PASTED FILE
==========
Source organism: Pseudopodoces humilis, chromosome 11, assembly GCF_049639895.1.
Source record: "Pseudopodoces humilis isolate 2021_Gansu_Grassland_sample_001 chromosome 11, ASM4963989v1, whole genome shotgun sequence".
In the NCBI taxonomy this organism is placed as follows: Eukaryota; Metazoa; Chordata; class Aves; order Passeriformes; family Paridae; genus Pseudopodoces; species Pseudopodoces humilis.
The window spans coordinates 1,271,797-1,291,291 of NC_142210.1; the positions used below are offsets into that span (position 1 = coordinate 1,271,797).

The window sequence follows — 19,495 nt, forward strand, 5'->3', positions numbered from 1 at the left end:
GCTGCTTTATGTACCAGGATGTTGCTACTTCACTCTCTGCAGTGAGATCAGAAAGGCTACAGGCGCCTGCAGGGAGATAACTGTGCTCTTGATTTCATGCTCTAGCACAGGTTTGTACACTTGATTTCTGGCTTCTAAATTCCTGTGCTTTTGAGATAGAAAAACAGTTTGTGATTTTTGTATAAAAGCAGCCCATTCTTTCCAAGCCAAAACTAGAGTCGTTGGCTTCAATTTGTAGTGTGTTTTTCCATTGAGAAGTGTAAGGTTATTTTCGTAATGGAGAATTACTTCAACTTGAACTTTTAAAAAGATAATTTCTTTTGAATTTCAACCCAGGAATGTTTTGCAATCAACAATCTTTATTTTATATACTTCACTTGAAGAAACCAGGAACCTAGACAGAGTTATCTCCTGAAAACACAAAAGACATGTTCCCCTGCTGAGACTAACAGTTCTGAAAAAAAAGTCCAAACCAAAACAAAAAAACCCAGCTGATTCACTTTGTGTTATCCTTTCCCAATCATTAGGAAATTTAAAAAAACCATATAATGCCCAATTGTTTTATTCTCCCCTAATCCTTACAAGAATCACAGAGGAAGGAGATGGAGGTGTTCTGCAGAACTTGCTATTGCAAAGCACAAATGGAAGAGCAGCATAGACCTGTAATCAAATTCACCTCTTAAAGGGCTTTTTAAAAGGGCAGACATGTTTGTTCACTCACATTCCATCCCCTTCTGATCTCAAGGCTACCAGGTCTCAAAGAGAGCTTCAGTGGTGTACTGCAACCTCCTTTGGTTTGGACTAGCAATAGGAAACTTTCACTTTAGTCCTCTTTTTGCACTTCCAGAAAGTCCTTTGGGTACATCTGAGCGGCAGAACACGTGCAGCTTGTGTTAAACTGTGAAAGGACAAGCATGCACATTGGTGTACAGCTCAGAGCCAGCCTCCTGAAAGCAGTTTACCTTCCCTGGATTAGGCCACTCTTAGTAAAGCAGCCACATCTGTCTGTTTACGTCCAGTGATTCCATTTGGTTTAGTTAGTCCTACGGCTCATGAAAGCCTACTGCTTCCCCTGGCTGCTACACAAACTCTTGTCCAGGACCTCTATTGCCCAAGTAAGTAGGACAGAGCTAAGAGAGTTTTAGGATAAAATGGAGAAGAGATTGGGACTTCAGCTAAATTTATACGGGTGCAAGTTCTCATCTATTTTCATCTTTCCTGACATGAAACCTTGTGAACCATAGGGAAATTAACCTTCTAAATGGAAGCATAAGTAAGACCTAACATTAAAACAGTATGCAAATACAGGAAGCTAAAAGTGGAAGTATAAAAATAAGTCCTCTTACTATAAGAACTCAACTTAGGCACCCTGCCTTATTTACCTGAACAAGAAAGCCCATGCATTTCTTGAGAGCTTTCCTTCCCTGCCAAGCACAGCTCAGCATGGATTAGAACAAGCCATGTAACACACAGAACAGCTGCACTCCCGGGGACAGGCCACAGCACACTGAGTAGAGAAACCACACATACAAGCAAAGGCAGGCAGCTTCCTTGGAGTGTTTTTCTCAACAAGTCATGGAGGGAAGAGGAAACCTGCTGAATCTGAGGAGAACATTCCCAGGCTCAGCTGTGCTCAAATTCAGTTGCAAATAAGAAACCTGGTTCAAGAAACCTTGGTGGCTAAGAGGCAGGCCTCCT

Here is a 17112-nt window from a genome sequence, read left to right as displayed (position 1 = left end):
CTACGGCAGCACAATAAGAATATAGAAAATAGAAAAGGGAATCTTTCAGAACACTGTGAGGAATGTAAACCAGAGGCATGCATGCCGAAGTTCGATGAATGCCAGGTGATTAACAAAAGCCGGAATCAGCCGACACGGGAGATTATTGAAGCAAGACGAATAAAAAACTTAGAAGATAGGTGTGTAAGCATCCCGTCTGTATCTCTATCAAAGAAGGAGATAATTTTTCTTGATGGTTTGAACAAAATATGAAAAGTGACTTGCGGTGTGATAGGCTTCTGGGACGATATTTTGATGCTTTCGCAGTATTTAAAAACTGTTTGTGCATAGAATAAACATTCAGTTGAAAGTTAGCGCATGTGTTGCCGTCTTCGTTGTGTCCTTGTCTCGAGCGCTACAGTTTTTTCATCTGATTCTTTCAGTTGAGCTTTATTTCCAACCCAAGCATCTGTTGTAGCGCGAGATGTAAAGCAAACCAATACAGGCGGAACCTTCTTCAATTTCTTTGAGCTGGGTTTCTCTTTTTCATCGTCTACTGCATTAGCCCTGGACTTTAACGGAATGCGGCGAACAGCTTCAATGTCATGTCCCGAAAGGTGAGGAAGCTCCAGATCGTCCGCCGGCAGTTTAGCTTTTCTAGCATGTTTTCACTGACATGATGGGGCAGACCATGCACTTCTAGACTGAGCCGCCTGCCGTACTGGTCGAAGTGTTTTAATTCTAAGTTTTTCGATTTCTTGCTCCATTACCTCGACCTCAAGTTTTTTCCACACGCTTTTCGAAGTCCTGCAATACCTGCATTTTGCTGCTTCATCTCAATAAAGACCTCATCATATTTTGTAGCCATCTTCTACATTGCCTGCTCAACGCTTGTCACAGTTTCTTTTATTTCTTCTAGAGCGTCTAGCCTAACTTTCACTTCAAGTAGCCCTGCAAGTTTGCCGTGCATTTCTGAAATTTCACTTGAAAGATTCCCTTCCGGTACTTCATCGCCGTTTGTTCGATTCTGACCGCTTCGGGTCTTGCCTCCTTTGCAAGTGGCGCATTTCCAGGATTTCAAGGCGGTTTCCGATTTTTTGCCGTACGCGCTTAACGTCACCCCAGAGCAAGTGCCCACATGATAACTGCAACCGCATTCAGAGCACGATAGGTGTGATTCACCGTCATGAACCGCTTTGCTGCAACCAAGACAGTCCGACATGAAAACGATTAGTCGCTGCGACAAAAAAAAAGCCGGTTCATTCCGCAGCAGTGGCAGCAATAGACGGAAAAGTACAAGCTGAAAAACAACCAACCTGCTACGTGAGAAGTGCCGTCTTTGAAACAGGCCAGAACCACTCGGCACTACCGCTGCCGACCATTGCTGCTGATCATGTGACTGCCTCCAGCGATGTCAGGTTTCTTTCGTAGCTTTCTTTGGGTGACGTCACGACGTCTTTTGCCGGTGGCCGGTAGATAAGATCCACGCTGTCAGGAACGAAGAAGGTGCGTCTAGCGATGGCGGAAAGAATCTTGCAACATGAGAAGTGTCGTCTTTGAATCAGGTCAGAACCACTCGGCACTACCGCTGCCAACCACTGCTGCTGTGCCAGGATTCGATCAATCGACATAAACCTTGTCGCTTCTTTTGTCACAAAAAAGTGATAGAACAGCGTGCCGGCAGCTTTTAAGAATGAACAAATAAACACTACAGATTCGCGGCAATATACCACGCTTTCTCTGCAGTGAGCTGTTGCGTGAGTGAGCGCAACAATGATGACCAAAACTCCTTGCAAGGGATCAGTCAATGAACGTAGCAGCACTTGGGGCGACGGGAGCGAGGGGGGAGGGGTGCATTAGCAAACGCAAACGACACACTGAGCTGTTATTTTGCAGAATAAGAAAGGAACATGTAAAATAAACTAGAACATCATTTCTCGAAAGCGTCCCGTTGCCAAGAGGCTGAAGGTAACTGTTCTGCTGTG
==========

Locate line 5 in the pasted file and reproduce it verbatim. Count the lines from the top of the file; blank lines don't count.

The window sequence follows — 19,495 nt, forward strand, 5'->3', positions numbered from 1 at the left end: